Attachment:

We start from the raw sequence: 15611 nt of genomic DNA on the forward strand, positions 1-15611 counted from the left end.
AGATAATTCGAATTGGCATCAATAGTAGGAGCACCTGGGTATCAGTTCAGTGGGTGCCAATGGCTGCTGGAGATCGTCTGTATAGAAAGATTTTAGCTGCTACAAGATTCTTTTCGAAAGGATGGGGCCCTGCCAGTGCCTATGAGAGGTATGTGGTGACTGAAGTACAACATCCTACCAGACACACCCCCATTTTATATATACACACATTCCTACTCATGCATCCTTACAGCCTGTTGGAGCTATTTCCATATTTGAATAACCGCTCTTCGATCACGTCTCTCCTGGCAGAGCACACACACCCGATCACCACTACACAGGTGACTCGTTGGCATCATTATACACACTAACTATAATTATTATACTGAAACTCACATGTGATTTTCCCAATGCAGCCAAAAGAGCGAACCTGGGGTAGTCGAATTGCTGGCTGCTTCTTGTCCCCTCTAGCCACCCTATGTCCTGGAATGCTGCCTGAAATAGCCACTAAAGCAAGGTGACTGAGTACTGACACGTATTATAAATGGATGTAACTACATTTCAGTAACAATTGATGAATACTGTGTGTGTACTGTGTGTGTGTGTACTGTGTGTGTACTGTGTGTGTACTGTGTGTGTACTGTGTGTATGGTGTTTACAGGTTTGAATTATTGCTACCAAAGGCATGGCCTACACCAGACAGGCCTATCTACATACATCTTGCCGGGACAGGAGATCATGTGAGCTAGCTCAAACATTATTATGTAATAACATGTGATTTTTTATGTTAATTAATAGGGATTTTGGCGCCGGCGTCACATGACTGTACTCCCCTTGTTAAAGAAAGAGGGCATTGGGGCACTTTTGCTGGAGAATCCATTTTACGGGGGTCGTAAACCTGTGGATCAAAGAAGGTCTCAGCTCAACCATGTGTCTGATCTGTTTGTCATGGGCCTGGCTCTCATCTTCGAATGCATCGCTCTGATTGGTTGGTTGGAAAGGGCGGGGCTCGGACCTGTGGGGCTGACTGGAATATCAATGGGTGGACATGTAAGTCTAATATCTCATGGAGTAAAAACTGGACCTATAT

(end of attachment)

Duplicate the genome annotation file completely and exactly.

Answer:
We start from the raw sequence: 15611 nt of genomic DNA on the forward strand, positions 1-15611 counted from the left end.
AGATAATTCGAATTGGCATCAATAGTAGGAGCACCTGGGTATCAGTTCAGTGGGTGCCAATGGCTGCTGGAGATCGTCTGTATAGAAAGATTTTAGCTGCTACAAGATTCTTTTCGAAAGGATGGGGCCCTGCCAGTGCCTATGAGAGGTATGTGGTGACTGAAGTACAACATCCTACCAGACACACCCCCATTTTATATATACACACATTCCTACTCATGCATCCTTACAGCCTGTTGGAGCTATTTCCATATTTGAATAACCGCTCTTCGATCACGTCTCTCCTGGCAGAGCACACACACCCGATCACCACTACACAGGTGACTCGTTGGCATCATTATACACACTAACTATAATTATTATACTGAAACTCACATGTGATTTTCCCAATGCAGCCAAAAGAGCGAACCTGGGGTAGTCGAATTGCTGGCTGCTTCTTGTCCCCTCTAGCCACCCTATGTCCTGGAATGCTGCCTGAAATAGCCACTAAAGCAAGGTGACTGAGTACTGACACGTATTATAAATGGATGTAACTACATTTCAGTAACAATTGATGAATACTGTGTGTGTACTGTGTGTGTGTGTACTGTGTGTGTACTGTGTGTGTACTGTGTGTGTACTGTGTGTATGGTGTTTACAGGTTTGAATTATTGCTACCAAAGGCATGGCCTACACCAGACAGGCCTATCTACATACATCTTGCCGGGACAGGAGATCATGTGAGCTAGCTCAAACATTATTATGTAATAACATGTGATTTTTTATGTTAATTAATAGGGATTTTGGCGCCGGCGTCACATGACTGTACTCCCCTTGTTAAAGAAAGAGGGCATTGGGGCACTTTTGCTGGAGAATCCATTTTACGGGGGTCGTAAACCTGTGGATCAAAGAAGGTCTCAGCTCAACCATGTGTCTGATCTGTTTGTCATGGGCCTGGCTCTCATCTTCGAATGCATCGCTCTGATTGGTTGGTTGGAAAGGGCGGGGCTCGGACCTGTGGGGCTGACTGGAATATCAATGGGTGGACATGTAAGTCTAATATCTCATGGAGTAAAAACTGGACCTATAT